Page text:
A British team is developing a car that will be capable of reaching 1,000mph (1,610km/h). Powered by a rocket bolted to a Eurofighter-Typhoon jet engine, the vehicle aims to show its potential by going progressively faster, year after year. In 2018, Bloodhound wants to run above 500mph. In 2019, the goal is to raise the existing world land speed record (763mph; 1,228km/h) to 800mph. And in 2020, the intention is to exceed 1,000mph. The racing will take place on Hakskeen Pan in Northern Cape, South Africa.
Plans are developing nicely for our forthcoming “Bloodhound 500” test session later this year.
Bloodhound’s chief executive, Richard Noble, has just returned from a hugely busy week of meetings in South Africa.
Richard met with the South African Government, the British High Commission team, a whole list of companies (who all want to help) and a range of national media.
No surprise that everyone is getting excited about Bloodhound going to South Africa this Autumn.
While we’re busy planning the event schedule for our test runs (lots of you keep asking for more details; I promise we’ll update everyone soon!), there’s plenty of research still going on to understand how the car will behave.
One of the key things we are looking at is noise.
How much noise will the car generate? How will this noise affect the structure of the car, the driver (me!) and the watching crowds?
The noise will come from two main sources.
The jet engine and the rocket motor will create a lot (and I mean A LOT) of noise at the back end of the car, with a bit of jet intake jet noise over the cockpit as well.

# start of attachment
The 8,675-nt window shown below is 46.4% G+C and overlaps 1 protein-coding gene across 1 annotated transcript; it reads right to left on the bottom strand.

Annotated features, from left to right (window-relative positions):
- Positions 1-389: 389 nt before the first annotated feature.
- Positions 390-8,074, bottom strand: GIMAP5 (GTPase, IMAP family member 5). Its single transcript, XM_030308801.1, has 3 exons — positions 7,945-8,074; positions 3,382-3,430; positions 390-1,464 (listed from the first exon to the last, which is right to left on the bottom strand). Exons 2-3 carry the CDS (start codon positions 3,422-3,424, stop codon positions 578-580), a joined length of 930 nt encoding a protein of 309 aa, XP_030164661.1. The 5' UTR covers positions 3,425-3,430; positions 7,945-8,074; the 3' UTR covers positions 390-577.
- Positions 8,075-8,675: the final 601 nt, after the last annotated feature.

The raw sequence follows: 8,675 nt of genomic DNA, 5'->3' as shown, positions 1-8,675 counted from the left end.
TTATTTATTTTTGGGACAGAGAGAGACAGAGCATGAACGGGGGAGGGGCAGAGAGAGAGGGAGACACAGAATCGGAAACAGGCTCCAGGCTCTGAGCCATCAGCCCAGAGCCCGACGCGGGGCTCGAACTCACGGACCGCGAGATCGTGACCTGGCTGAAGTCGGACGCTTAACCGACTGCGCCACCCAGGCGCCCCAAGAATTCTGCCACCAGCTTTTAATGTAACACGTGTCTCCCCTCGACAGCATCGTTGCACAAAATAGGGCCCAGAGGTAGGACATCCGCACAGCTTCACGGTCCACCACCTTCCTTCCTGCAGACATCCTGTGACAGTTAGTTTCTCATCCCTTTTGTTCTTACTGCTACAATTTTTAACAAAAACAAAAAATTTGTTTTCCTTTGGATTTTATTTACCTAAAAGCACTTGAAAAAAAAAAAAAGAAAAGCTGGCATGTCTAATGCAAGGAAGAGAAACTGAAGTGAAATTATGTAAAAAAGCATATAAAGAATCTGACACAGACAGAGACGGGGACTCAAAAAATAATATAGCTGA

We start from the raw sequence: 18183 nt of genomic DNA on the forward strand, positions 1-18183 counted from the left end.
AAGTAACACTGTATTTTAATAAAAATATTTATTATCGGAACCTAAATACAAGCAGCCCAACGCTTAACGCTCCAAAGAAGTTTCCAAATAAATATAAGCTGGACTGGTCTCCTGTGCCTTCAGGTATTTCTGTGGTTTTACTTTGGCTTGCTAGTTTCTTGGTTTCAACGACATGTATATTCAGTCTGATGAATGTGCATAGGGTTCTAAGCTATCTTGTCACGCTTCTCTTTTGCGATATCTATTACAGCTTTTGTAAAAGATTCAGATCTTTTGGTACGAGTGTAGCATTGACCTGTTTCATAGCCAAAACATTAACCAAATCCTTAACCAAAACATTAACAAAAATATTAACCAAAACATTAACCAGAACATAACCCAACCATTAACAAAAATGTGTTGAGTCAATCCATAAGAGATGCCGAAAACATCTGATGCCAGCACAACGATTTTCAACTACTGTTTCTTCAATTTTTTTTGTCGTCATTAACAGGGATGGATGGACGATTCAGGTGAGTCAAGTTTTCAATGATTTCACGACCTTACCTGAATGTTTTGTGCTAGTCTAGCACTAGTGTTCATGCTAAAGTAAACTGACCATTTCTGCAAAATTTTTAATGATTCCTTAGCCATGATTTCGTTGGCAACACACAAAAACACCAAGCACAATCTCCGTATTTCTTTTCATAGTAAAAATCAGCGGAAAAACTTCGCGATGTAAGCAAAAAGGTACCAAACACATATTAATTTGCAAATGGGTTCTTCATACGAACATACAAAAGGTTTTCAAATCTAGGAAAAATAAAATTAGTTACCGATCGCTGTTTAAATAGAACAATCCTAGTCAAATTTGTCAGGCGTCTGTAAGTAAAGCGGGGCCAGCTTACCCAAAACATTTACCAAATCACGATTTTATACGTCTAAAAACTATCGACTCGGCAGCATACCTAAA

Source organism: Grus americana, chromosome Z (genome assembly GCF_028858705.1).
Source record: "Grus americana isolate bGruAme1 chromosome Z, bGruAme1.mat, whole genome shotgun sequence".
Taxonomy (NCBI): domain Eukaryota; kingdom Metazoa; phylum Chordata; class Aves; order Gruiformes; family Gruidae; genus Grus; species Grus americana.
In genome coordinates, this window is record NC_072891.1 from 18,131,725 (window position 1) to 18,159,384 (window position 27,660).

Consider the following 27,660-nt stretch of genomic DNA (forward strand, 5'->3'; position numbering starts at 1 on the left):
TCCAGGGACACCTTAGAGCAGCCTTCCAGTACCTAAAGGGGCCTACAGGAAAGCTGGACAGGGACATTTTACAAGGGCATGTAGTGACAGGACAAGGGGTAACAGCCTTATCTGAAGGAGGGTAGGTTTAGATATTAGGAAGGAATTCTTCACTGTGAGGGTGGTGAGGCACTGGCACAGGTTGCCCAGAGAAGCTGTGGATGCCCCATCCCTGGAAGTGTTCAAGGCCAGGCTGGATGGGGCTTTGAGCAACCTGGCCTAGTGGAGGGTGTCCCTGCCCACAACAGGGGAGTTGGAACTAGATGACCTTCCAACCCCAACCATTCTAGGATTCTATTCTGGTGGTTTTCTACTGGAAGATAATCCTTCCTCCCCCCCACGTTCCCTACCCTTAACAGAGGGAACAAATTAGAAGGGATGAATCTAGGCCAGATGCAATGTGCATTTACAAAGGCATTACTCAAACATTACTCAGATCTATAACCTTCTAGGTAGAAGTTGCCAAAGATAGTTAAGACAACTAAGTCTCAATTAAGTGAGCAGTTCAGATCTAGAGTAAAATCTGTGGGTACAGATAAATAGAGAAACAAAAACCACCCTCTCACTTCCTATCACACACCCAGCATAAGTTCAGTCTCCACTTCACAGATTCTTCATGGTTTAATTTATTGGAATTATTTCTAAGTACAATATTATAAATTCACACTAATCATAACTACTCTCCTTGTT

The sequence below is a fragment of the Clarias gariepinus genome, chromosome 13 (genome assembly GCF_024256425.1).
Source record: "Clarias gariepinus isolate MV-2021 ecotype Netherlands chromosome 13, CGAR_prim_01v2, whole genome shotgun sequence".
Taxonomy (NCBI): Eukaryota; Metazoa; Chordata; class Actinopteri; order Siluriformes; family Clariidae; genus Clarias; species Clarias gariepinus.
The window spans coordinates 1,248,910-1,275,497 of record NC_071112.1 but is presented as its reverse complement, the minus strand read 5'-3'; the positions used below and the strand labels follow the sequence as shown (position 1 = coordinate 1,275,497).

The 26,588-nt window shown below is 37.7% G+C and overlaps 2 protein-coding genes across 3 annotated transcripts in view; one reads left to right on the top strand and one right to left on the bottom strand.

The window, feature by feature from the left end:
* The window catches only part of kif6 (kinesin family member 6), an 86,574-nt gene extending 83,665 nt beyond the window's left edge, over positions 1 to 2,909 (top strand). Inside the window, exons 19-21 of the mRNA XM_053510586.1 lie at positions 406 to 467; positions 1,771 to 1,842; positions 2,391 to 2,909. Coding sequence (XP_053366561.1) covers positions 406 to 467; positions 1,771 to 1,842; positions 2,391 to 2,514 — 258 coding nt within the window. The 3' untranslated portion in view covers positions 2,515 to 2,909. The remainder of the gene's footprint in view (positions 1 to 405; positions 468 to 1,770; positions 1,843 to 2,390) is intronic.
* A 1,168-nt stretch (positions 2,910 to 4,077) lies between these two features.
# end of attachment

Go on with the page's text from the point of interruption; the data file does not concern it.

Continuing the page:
At supersonic speeds, I don’t have to worry about the jet intake noise anymore, as I’ll be travelling faster than the sound the jet engine is making.
However, at that point, the supersonic shockwaves start to generate some fairly large “acoustic energy effects”.
In other words, they will probably create even more noise than the jet intake, so it’s going to be noisy whatever speed we’re doing.
You may be surprised to hear that I’m not that worried about the noise levels in the cockpit.
During our “slow speed” (200mph) tests at Cornwall Airport Newquay last year, we found that the cockpit was not as noisy as we had first thought.
If we find it’s getting too noisy when we go faster (like supersonic fast), then we can fit a lot more sound-proofing.
We’ve already got a big box of something called “Basotech” (the same sound-absorbing foam that Ariane rockets use), ready to fit in the cockpit if required.
We’re not too worried about the effects on the crowd either, as there are some easy solutions.
First, we’ll be monitoring the noise levels at the edge of the track, when the car runs.
If it gets too noisy, then we’ll simply move the crowd line back further (don’t worry if you’re coming to see us, it won’t be too far and you’ll still get a fabulous view!).